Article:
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Real estate experts are busy trying to figure out where the market is going and how is it going to perform in the post-coronavirus world.

2020 was supposed to be the year of Boise, Idaho. In the annual report released last December by, Boise landed on the No. 1 spot as the hottest residential housing market in the U.S. going into 2020. The report looked at both price data and the volume of home sales across 100 largest metropolitan areas, Boise being the only Idaho city included in the research.

Three key factors were taken into account – a strong local economy, good job growth rate and a sizeable housing inventory. Boise is indeed hot. Over the past few years, the city has seen an influx of out-of-state buyers, attracted by comparatively low prices and good amenities.

So, how is the coronavirus crisis going to affect the real estate Boise market?

Not much, analysts say.

Nationwide, house prices are expected to grow at half the rate forecast before the pandemic, due to rising unemployment and economic uncertainty. At least in the short term.

However, things are expected to pick up later in the year and definitely in the first quarter of 2021.

The housing market will rebound much quicker from the COVID-19 crisis than it did after the 2008 economic calamity, as this time real estate was not involved in the crash as it was 12 years ago.


7.6% price appreciation forecast for Boise, Idaho


Market analysts are especially confident real estate markets in the western half of the US will be back to business as usual quicker than the eastern part. Once again, experts are placing their bets on the prospects of Boise, Idaho, expected to outperform other major cities in the western part of the country.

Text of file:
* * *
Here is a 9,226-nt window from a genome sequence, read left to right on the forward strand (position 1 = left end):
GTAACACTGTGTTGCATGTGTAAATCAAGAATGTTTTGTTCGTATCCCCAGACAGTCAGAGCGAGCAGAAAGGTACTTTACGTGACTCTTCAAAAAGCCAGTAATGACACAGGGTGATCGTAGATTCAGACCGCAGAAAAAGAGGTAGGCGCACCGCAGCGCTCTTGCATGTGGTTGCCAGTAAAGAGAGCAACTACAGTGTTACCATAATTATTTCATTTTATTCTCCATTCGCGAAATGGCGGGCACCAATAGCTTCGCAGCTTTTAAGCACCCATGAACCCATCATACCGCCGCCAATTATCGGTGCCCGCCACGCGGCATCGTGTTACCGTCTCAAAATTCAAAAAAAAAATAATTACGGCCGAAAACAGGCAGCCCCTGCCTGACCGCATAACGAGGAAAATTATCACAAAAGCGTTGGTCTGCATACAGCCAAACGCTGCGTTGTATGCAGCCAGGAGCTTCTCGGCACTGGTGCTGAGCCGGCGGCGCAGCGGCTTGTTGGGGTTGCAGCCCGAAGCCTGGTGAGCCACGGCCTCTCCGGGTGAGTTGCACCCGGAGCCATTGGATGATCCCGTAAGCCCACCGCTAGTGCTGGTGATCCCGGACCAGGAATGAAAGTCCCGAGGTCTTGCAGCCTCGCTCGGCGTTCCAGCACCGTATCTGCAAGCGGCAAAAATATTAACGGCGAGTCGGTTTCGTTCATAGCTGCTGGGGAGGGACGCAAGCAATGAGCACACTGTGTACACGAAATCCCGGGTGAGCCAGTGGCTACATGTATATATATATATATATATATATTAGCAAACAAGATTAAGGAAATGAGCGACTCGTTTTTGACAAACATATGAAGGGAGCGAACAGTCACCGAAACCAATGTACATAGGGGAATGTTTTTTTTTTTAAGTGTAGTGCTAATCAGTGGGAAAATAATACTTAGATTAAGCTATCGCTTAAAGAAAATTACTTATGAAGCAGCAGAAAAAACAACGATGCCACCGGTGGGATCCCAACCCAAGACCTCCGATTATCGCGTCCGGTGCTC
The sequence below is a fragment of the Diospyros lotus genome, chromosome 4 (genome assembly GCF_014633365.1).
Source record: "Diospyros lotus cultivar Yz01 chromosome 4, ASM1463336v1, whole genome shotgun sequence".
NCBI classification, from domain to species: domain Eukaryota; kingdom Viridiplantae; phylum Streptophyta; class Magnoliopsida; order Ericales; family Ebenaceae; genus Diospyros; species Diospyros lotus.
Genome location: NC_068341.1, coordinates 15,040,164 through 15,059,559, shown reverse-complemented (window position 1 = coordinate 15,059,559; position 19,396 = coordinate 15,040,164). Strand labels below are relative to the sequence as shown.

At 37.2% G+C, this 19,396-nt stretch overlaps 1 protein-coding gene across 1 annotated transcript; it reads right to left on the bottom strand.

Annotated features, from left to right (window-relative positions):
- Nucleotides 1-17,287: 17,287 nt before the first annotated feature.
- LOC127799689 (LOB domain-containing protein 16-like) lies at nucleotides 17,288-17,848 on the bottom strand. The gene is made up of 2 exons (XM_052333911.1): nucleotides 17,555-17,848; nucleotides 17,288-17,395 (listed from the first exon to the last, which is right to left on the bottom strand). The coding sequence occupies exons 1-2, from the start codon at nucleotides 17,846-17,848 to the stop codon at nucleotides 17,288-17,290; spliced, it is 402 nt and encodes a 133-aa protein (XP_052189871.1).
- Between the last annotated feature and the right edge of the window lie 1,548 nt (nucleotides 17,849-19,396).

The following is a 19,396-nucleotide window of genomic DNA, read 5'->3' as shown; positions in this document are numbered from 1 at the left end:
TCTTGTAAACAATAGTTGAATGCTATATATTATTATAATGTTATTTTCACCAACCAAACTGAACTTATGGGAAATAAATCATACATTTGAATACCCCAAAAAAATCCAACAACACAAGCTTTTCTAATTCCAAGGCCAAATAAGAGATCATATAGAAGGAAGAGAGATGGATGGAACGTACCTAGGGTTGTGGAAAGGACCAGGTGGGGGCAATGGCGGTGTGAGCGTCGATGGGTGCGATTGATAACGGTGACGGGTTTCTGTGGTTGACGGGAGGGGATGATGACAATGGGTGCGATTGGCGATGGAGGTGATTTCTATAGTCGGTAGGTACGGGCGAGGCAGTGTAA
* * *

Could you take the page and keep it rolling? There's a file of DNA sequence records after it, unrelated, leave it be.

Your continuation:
According to a report published by Veros Real Estate Solutions in early April, Boise, Idaho, will see a 7.6% year-over-year price appreciation in the first quarter of 2021. Idaho Falls will also do well, with a predicted appreciation of 6.3%.

Experts say the housing market is based on sound economic principles this time around, so real estate prices will pick up as soon as employment rates bounce back to where they were before the pandemic.

What this means for Boise, Idaho is that once the health crisis is gone, as far as real estate opportunities are concerned the city will be as attractive as it was before. The virus doesn’t change anything with respect to that.

Boise is what experts call a late bloomer in the current housing cycle. This translates to plenty of inventory and prices that are within reach. The city will certainly benefit from the current trend – people moving out of larges coastal cities, which have become over-crowded and way too expensive, to inland areas.

Places like Boise, Idaho offer affordable prices and good living conditions, with all the amenities new-comers are used to. Not to mention that big cities on both the eastern and the western coast fared much worse than smaller cities during the pandemic, one more reason for people to move out.